Half Penny Dolls have been around for many generations. They probably were named for the inexpensive nature of the materials used to make them–bits of wire, wool, and string.
Half Penny Dolls should not be confused with Penny Dolls, which are dolls carved from wood, also known as Peg Dolls or Dutch Dolls.
Half Penny Dolls are made by bending wire into a body shape, then wrapping the limbs with string. The body is wrapped with wool or fabric. A head is formed from a ball of wool or a wooden bead.
It is possible that the Half Penny Doll originated when a mother busy with her spinning or weaving, and needing a distraction for a demanding child, grabbed a few bits of wool and formed it into a little toy. The dolls became very popular with young girls because they were simple enough for children to make themselves, and provided hours of entertainment just in the process of making and dressing the dolls.
In 2003, Salley Mayvor re-introduced the world to Half Penny Dolls with her book Felt Wee Folk (C&T Publishing). In her book, Salley demonstrates making dolls with pipe cleaners, and dressing them with silk flower petals, wool felt, and acorn hats.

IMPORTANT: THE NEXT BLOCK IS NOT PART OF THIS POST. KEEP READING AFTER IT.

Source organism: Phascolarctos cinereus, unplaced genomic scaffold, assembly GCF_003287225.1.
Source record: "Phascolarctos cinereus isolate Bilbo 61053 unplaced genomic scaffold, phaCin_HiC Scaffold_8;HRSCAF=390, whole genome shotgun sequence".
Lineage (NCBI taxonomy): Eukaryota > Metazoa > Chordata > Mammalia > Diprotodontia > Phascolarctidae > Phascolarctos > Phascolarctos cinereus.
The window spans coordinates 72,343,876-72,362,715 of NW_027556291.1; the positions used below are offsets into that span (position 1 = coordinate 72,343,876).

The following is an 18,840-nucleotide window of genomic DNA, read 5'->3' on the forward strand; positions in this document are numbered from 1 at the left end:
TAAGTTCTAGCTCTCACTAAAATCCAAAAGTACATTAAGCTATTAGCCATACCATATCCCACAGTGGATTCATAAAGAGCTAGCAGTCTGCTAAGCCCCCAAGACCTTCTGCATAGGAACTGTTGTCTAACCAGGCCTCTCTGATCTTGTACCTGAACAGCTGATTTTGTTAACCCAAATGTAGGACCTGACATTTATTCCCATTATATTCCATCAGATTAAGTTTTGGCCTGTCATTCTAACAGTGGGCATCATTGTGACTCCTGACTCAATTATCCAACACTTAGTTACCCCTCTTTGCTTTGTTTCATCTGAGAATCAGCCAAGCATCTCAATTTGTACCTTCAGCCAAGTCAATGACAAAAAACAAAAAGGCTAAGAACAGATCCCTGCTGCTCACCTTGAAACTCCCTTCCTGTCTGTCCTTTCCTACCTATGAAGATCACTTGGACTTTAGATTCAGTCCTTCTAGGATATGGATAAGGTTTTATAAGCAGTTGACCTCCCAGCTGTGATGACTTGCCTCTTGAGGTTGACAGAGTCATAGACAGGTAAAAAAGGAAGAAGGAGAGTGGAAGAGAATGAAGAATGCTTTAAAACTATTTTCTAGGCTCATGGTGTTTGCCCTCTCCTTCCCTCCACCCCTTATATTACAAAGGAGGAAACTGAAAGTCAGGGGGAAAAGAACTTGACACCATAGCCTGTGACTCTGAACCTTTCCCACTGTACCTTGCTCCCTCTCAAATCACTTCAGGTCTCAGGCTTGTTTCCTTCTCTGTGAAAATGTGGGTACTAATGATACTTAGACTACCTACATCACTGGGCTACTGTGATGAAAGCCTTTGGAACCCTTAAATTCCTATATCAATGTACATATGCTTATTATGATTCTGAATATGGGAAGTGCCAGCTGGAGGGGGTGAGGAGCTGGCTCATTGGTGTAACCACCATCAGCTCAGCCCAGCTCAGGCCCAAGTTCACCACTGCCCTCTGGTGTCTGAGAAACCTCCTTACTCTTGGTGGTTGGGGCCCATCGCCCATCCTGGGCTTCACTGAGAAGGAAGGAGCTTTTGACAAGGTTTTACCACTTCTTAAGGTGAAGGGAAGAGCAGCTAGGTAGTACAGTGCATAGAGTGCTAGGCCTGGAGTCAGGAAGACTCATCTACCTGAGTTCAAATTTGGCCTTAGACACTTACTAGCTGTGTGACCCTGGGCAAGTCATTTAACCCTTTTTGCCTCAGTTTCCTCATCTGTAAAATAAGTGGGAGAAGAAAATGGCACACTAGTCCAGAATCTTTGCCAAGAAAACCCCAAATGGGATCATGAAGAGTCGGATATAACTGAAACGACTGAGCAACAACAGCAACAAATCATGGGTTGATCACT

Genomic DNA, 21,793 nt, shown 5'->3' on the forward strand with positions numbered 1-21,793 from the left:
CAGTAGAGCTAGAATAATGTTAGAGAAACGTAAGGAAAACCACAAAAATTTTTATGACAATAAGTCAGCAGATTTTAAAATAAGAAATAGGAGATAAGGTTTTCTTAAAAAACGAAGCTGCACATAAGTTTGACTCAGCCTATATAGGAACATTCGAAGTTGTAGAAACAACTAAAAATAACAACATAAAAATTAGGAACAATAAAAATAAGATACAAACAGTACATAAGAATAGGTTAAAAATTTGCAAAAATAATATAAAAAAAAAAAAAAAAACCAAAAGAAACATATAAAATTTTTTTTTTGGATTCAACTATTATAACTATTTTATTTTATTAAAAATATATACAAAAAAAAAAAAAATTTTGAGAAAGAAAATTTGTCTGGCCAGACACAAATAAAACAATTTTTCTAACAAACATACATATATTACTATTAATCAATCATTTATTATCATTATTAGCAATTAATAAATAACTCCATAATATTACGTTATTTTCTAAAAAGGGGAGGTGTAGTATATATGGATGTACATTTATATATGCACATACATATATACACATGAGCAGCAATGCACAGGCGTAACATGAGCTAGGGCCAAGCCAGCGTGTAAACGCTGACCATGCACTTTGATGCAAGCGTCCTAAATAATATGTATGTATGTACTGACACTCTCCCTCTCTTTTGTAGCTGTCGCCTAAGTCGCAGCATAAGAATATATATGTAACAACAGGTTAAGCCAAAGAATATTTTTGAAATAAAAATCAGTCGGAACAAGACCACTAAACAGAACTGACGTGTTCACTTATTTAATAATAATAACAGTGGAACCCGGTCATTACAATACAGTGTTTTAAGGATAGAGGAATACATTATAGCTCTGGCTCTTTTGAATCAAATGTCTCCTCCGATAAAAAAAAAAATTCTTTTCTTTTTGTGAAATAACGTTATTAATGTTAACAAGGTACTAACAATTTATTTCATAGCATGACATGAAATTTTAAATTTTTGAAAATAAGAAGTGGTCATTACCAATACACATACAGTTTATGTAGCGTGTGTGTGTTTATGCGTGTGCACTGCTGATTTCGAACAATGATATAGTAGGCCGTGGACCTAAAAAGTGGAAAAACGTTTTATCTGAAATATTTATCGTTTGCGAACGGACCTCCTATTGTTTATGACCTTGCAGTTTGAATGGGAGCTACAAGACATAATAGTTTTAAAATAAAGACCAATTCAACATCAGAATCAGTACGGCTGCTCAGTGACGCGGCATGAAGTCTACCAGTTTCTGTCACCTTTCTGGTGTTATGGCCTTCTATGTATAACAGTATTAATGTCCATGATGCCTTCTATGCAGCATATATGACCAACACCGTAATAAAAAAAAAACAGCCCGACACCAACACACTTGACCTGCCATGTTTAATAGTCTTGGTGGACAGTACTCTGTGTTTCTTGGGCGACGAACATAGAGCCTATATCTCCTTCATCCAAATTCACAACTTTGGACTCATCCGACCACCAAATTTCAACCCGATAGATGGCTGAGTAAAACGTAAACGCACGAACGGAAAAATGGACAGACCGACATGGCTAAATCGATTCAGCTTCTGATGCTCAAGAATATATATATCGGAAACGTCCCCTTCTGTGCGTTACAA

Recently, at a family gathering, we had a doll making workshop. Several nieces, sisters, cousins and aunts, ages seven to fifty, spent the day making half penny dolls. With a few pipe cleaners, scraps of fabric, wooden beads, and crochet cotton, we had a complete doll making factory in the dining room. Imagination blossomed as little girls drew out designs for their dolls and the adults helped them make those design come to life. As well as tiny dolls for keepsakes, memories were created that day.